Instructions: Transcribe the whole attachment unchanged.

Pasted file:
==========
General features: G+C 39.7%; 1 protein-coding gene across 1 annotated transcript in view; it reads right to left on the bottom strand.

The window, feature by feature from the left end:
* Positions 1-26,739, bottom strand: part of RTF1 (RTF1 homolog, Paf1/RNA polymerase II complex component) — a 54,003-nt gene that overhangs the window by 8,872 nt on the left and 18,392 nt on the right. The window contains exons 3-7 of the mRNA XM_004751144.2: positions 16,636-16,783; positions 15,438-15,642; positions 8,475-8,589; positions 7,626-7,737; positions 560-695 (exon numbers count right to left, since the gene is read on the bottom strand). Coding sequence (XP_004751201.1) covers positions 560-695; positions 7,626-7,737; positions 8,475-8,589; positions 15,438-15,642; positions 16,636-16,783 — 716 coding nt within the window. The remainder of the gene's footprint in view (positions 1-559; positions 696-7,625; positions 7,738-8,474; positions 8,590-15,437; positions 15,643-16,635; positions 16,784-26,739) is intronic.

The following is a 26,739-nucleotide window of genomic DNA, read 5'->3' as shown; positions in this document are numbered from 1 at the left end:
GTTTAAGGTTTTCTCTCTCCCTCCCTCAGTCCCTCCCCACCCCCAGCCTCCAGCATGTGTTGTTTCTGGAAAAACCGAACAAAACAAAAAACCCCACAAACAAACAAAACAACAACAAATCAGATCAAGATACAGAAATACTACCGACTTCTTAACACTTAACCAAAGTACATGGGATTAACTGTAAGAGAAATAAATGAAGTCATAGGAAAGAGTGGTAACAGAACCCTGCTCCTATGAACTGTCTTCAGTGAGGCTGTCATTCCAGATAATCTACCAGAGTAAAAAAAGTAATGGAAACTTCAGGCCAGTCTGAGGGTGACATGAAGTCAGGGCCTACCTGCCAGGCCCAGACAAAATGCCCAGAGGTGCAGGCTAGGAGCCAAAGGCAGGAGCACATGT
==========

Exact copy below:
General features: G+C 39.7%; 1 protein-coding gene across 1 annotated transcript in view; it reads right to left on the bottom strand.

The window, feature by feature from the left end:
* Positions 1-26,739, bottom strand: part of RTF1 (RTF1 homolog, Paf1/RNA polymerase II complex component) — a 54,003-nt gene that overhangs the window by 8,872 nt on the left and 18,392 nt on the right. The window contains exons 3-7 of the mRNA XM_004751144.2: positions 16,636-16,783; positions 15,438-15,642; positions 8,475-8,589; positions 7,626-7,737; positions 560-695 (exon numbers count right to left, since the gene is read on the bottom strand). Coding sequence (XP_004751201.1) covers positions 560-695; positions 7,626-7,737; positions 8,475-8,589; positions 15,438-15,642; positions 16,636-16,783 — 716 coding nt within the window. The remainder of the gene's footprint in view (positions 1-559; positions 696-7,625; positions 7,738-8,474; positions 8,590-15,437; positions 15,643-16,635; positions 16,784-26,739) is intronic.

The following is a 26,739-nucleotide window of genomic DNA, read 5'->3' as shown; positions in this document are numbered from 1 at the left end:
GTTTAAGGTTTTCTCTCTCCCTCCCTCAGTCCCTCCCCACCCCCAGCCTCCAGCATGTGTTGTTTCTGGAAAAACCGAACAAAACAAAAAACCCCACAAACAAACAAAACAACAACAAATCAGATCAAGATACAGAAATACTACCGACTTCTTAACACTTAACCAAAGTACATGGGATTAACTGTAAGAGAAATAAATGAAGTCATAGGAAAGAGTGGTAACAGAACCCTGCTCCTATGAACTGTCTTCAGTGAGGCTGTCATTCCAGATAATCTACCAGAGTAAAAAAAGTAATGGAAACTTCAGGCCAGTCTGAGGGTGACATGAAGTCAGGGCCTACCTGCCAGGCCCAGACAAAATGCCCAGAGGTGCAGGCTAGGAGCCAAAGGCAGGAGCACATGT